Conceding that “new ideas are always met with a little bit of caution, especially as Iowans,” Grassley said, "I think if we really sit down and think about this, this has some great potential to really pay dividends on that workforce situation.”
The regents in September submitted a state appropriations request of $15 million more in general education funds — to be split $4 million each for University of Iowa and the University of Northern Iowa and $7 million for Iowa State University.
The House bill proposes status quo funding, and also denies UI-sought increases for its Oakdale campus and State Hygienic Lab of $1 million each. The only request the proposal incorporates is a $500,000 bump for UI’s “family practice program,” a legislative initiative based at the UI to support community-based family medicine residency programs across Iowa.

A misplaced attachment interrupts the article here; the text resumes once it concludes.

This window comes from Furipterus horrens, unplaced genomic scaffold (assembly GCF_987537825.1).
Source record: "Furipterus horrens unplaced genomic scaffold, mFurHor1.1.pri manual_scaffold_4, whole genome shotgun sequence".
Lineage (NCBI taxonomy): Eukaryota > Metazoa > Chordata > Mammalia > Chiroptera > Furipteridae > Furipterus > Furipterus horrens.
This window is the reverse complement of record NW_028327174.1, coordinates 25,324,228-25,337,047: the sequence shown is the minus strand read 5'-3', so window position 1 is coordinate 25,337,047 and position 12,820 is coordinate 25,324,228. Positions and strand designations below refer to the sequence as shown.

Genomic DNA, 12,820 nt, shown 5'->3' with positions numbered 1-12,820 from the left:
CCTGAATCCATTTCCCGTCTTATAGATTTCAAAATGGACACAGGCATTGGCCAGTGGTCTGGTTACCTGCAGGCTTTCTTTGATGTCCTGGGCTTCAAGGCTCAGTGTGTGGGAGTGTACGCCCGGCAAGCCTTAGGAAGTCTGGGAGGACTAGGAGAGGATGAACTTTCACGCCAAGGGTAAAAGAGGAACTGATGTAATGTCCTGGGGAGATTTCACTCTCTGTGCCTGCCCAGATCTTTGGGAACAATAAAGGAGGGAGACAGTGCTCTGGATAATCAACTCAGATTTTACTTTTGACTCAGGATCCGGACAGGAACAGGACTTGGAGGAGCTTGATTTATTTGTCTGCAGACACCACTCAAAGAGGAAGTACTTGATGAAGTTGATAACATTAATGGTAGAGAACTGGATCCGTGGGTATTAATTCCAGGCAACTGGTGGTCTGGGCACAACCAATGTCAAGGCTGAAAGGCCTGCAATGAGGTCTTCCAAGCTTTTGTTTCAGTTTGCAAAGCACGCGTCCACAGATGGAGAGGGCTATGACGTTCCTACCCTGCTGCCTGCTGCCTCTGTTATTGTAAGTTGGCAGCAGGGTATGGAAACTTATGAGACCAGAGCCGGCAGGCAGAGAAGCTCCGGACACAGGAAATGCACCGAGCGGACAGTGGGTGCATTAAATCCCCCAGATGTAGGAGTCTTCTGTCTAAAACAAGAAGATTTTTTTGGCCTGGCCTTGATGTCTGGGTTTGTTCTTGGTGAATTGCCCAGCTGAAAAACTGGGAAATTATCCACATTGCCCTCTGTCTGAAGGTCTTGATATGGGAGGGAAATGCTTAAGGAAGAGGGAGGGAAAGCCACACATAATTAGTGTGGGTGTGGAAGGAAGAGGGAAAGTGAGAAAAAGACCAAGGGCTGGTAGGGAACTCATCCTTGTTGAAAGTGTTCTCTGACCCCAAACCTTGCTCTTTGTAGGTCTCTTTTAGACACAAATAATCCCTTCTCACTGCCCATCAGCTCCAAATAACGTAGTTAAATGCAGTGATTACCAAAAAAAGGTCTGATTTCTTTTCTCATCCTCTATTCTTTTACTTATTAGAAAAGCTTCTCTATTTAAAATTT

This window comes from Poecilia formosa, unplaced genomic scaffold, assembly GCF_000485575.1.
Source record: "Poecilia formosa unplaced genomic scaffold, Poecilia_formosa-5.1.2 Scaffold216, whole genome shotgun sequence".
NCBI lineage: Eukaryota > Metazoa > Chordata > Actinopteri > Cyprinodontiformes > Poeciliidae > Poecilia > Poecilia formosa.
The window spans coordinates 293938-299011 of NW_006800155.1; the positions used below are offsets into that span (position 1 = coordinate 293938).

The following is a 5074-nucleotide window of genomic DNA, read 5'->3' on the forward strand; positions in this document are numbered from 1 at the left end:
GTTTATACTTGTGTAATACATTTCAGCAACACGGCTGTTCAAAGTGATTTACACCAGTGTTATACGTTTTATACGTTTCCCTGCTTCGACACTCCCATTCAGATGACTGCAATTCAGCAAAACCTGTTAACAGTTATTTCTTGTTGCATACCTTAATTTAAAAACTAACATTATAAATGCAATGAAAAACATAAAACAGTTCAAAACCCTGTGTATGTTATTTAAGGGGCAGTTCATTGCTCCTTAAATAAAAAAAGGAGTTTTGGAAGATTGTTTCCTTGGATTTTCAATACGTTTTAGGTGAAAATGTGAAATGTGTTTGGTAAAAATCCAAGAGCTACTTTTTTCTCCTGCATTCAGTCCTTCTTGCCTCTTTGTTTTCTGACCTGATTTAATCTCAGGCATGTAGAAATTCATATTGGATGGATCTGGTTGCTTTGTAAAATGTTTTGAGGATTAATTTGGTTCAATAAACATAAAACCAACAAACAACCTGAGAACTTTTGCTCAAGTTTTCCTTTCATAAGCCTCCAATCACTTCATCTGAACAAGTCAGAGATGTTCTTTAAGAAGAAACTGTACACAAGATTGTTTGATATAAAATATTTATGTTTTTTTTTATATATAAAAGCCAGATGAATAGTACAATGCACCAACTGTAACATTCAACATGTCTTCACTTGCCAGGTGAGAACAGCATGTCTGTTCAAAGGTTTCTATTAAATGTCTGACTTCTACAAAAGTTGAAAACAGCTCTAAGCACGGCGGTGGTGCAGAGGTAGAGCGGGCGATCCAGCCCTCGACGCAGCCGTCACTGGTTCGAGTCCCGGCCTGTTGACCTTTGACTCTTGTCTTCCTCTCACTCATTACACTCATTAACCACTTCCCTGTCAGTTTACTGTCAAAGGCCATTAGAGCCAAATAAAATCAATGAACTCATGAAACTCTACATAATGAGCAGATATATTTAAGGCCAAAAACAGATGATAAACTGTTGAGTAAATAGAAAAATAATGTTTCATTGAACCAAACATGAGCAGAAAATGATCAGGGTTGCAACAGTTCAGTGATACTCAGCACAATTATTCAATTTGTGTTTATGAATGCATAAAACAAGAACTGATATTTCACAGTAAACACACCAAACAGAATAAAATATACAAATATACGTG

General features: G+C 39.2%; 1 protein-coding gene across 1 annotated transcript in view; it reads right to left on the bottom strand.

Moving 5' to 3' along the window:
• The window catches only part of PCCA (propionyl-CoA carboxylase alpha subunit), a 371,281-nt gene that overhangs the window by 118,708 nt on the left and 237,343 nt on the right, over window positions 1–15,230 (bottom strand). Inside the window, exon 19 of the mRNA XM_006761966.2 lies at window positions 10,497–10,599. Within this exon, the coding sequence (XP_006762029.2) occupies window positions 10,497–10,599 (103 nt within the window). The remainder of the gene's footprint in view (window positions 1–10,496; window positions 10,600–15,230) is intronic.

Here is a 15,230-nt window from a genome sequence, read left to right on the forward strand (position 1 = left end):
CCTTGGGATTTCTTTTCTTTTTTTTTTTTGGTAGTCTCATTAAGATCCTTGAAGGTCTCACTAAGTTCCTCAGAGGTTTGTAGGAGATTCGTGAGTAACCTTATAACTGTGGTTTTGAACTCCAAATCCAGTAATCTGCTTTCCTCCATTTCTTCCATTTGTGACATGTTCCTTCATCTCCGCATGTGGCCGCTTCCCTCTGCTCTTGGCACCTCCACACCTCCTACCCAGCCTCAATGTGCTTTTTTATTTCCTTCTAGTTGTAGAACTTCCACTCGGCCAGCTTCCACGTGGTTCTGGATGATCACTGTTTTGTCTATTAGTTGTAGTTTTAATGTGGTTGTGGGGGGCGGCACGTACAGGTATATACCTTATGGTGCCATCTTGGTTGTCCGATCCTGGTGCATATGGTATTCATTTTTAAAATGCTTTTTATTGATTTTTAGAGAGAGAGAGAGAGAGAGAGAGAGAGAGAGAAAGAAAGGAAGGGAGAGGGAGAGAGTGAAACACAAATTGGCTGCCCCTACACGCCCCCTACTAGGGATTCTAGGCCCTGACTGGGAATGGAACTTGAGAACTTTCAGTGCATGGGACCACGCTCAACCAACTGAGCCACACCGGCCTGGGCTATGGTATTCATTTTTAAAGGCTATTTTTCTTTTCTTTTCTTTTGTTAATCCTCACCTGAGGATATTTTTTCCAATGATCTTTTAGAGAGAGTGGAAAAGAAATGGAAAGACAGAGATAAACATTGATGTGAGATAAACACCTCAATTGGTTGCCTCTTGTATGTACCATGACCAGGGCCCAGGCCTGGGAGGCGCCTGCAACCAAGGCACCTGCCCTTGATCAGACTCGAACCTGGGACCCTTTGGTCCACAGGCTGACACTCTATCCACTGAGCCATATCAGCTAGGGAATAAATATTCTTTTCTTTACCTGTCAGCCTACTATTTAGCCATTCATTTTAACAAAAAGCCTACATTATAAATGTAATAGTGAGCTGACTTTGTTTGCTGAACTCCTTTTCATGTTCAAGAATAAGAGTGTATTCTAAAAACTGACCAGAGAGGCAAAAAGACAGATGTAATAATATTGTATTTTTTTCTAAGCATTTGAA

The Iowa Senate has yet to release an education appropriations proposal. Once it does, the Senate and the House must compromise on a bill to send to the governor.
Grassley, when asked whether he’s heard Senate support for the House proposal, said, “We're hopeful that this will be one more thing on our plate to address that workforce shortage. That's been the mission of all three — the governor, Senate, and the House — since we started,” he said.
By rejecting much of the board’s funding requests, the House budget proposal keeps the UI’s total general education appropriations at $215.6 million; ISU’s at $172.1 million; and UNI’s at $98.3 million for the upcoming budget year.